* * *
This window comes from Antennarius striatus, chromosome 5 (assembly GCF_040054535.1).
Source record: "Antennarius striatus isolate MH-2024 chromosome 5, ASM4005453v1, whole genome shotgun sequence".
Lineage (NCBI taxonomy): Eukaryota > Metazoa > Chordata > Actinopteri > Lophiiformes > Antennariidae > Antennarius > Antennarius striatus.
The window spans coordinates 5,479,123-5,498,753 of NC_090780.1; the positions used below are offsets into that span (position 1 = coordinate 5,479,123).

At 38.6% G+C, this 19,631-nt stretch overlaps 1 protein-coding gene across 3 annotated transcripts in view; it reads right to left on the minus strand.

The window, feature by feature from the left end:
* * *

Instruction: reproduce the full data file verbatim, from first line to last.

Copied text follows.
This window comes from Antennarius striatus, chromosome 5 (assembly GCF_040054535.1).
Source record: "Antennarius striatus isolate MH-2024 chromosome 5, ASM4005453v1, whole genome shotgun sequence".
Lineage (NCBI taxonomy): Eukaryota > Metazoa > Chordata > Actinopteri > Lophiiformes > Antennariidae > Antennarius > Antennarius striatus.
The window spans coordinates 5,479,123-5,498,753 of NC_090780.1; the positions used below are offsets into that span (position 1 = coordinate 5,479,123).

At 38.6% G+C, this 19,631-nt stretch overlaps 1 protein-coding gene across 3 annotated transcripts in view; it reads right to left on the minus strand.

The window, feature by feature from the left end: